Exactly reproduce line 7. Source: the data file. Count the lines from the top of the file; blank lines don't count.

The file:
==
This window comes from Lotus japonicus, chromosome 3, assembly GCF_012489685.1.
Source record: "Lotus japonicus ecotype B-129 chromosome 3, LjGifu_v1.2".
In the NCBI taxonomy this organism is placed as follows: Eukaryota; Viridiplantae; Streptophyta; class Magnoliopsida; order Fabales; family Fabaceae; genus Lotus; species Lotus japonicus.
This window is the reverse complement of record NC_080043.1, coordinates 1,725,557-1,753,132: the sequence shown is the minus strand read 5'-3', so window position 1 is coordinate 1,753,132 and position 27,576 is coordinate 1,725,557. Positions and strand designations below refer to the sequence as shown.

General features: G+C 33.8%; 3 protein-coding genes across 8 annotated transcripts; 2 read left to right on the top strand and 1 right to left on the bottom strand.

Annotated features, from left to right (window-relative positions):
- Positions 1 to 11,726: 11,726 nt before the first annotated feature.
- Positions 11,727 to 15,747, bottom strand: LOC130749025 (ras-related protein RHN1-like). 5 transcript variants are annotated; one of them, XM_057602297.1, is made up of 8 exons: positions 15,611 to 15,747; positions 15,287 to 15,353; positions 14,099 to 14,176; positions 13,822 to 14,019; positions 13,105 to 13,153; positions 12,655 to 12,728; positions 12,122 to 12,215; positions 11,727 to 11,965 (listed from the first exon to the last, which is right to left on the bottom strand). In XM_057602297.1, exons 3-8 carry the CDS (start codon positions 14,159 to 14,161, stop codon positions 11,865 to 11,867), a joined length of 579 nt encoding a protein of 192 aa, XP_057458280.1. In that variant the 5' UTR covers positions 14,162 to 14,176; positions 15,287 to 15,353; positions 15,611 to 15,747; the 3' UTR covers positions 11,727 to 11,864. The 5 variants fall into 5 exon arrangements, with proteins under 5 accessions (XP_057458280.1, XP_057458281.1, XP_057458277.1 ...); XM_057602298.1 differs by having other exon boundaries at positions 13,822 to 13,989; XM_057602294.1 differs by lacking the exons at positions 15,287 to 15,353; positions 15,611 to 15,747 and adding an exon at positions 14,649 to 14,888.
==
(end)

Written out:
- Positions 1 to 11,726: 11,726 nt before the first annotated feature.